Will using first names with Beethoven and Mozart help fight racism and sexism in the concert hall?
PLEASE HELP THE EAR. IF YOU LIKE A CERTAIN BLOG POST, SPREAD THE WORD. FORWARD A LINK TO IT OR, SHARE IT or TAG IT (not just “Like” it) ON FACEBOOK. Performers can use the extra exposure to draw potential audience members to an event. And you might even attract new readers and subscribers to the blog.
By Jacob Stockinger
Why do concert programs read simply Beethoven for Beethoven (below top), but Florence Price for Florence Price (below bottom)?
According to a recent controversial essay by Chris White (below), a professor of music theory at the University of Massachusetts-Amherst, it reflects and reinforces sexism and racism.
White is calling for universal “fullnaming” to put women composers and composers of color on an equal footing with the traditional canon of dead white male composers. All people may be equal, but all composers and their music are not.
You can certainly make a case for his interesting argument against using “mononyns,” as he calls them. But it still seems less than convincing to many, including The Ear. It many ways it seems downright silly and arbitrary. Isn’t it obvious that not all composers are equal in quality of their work.
It is the latest dustup in the classical music world, coming right on the heels on, and logically linked to, the idea that Beethoven is responsible for sexism and racism in the concert hall and the so-called “cancel culture” that is allied with the social and political protest movements of the past year, including Black Lives Matter.
That was treated here in a previous post: https://welltempered.wordpress.com/2020/09/19/did-beethoven-and-his-music-especially-the-iconic-fifth-symphony-foster-racism-exclusion-and-elitism-in-the-concert-hall-the-ear-thinks-that-is-pc-nonsense-what-do-you-think/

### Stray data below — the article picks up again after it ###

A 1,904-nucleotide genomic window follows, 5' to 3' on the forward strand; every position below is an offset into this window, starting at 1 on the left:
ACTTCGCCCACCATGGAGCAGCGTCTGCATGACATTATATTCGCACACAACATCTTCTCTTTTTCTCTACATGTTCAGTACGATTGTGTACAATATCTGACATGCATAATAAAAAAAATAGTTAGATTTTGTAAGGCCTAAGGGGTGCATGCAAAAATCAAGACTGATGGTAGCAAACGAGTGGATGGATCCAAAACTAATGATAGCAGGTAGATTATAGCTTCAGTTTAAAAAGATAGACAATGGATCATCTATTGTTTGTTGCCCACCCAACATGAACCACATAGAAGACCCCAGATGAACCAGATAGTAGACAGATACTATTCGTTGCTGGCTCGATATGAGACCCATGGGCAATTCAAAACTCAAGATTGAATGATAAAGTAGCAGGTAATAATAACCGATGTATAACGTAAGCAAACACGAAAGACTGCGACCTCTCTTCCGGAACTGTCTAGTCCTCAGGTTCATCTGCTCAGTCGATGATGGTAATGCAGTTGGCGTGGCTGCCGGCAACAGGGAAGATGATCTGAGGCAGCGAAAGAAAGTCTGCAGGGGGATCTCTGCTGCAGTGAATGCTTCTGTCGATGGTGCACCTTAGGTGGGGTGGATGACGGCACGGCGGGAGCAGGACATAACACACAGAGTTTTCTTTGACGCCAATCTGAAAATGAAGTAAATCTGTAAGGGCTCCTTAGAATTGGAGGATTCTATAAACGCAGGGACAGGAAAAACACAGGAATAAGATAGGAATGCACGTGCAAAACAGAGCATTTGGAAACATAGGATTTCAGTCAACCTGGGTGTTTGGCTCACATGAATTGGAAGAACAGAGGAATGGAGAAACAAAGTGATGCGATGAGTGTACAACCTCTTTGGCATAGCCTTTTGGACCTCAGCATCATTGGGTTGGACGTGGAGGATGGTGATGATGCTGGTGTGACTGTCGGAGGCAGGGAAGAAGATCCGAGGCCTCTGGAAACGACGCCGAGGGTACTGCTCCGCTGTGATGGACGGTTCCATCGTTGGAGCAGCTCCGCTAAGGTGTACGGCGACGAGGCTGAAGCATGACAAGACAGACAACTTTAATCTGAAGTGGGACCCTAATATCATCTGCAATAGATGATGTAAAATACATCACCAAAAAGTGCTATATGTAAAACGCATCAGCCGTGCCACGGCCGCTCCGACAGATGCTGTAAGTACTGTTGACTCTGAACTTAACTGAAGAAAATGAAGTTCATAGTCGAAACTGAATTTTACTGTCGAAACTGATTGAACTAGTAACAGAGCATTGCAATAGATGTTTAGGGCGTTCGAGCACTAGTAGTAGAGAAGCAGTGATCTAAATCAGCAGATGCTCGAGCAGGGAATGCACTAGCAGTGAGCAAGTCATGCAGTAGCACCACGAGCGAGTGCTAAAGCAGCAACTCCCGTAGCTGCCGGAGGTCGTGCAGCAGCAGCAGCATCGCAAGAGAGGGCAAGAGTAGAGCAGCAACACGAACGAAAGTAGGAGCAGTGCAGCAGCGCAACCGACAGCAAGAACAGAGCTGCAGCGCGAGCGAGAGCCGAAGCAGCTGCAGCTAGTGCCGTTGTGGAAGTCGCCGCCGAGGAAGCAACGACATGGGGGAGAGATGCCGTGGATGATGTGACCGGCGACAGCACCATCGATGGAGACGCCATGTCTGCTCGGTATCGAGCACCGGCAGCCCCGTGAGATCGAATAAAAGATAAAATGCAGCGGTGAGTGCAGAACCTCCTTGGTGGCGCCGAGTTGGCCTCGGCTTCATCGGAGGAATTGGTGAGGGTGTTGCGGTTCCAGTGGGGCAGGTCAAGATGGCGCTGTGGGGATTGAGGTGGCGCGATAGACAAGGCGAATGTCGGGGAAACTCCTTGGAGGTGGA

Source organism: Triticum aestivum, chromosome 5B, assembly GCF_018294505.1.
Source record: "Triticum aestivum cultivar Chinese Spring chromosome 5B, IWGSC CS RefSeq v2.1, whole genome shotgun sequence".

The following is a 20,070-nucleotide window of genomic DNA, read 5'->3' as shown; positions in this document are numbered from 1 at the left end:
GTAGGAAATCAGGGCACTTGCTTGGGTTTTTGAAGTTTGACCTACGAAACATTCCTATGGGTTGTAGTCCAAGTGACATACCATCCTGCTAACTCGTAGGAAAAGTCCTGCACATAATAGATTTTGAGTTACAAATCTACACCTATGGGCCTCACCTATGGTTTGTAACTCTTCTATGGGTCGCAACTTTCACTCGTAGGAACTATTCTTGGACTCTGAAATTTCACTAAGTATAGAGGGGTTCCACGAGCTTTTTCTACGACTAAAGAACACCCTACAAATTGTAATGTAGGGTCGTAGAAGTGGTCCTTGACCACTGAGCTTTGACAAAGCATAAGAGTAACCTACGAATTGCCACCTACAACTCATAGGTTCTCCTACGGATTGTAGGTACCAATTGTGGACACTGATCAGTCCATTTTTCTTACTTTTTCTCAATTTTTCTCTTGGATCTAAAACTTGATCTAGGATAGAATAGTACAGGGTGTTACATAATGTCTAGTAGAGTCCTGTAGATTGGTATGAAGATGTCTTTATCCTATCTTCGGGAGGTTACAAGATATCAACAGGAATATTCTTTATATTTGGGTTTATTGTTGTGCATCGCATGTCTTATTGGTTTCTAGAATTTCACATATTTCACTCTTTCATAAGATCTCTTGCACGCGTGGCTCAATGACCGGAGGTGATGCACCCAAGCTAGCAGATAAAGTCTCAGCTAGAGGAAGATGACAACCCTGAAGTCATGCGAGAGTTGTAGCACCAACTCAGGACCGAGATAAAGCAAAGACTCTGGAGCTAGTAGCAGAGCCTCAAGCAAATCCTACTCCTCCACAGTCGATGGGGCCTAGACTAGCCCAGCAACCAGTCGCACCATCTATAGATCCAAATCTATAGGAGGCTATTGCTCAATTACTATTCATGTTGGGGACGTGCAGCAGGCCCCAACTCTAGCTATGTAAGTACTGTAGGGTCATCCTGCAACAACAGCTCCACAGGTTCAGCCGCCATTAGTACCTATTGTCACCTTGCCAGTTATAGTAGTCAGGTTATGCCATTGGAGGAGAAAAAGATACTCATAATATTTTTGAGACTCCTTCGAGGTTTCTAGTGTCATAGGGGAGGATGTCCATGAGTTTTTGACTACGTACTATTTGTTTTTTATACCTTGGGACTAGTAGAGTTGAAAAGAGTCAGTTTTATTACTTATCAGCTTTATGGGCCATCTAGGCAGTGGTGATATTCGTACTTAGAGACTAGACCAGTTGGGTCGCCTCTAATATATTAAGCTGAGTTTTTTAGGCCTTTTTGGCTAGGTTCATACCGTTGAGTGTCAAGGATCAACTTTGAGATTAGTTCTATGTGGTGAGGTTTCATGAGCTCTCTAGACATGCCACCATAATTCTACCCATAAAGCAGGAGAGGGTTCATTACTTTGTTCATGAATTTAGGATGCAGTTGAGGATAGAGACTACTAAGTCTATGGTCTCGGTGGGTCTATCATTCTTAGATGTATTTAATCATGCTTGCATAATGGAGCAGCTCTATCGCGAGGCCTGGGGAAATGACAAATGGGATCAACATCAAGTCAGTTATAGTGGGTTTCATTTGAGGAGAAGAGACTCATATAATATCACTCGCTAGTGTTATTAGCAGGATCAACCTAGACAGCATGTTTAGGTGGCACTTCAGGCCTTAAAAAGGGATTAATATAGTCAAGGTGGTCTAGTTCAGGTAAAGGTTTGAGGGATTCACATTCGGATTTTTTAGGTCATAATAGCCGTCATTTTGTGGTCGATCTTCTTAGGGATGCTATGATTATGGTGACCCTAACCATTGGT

Here is a link to the complete article by White about the inclusion and absence of first names as it appeared on Slate: https://slate.com/culture/2020/10/fullname-famous-composers-racism-sexism.html
Funny, The Ear thought using only last names was little more a function of: quality, importance and time; of fame and familiarity; and sometimes of promoting clarity and preventing confusion — not of race or gender.
It is why we say Bach (below) when we mean Johann Sebastian, and why we say Wilhelm Friedemann or Carl Philipp Emmanuel or Johann Christian when we mean one of his sons.
It is why we say Richard Strauss to distinguish him from Johann Strauss.
But it also why Haydn means Franz Joseph (below), not his less important brother Michael Haydn.
And why the American composer Henry Cowell is listed with his full name and not just Cowell.
Perhaps one day – if we hear enough of the music by the recently rediscovered Black female composer Florence Price often enough and like it enough – she will be known simply as Price. After all, the Japanese composer Toru Takemitsu is not usually listed as simply Takemitsu.
Actually, the Ear prefers using full names for all composers — famous or not, male or female, white or black — especially when it is for the general public. But it seems more a matter of politeness, respect and education than of sociopolitical change and social justice.
That is not to say that those of us in classical music don’t see a need to correct the racism and sexism of the past, to foster diversity and inclusiveness. White has a point. Still, the whole idea of using both names in all cases seems more than a bit naïve, superficial and simplistic as a solution to racism and sexism.
It sounds a lot like the kind of theoretical speculation and contrarian thinking you might expect from an assistant professor trying to get noticed and make his mark on big contemporary issues so that he can get tenure and become an associate professor. A high public profile certainly helps that.
But whatever you think of the White’s motives or purpose, his essay is causing a “meltdown” on Twitter: https://mybroadband.co.za/forum/threads/‘fullnaming’-mozart-and-beethoven-to-fight-sexism-and-racism-twitter-squabbles-over-slate-article.1108776/
Should you want to know more about Professor White or to leave a message of either support or disagreement, here is a link to his home website: http://www.chriswmwhite.com
What do you think about the idea of using first names for all composers as a way to combat racism and sexism in classical music?
The Ear wants to hear.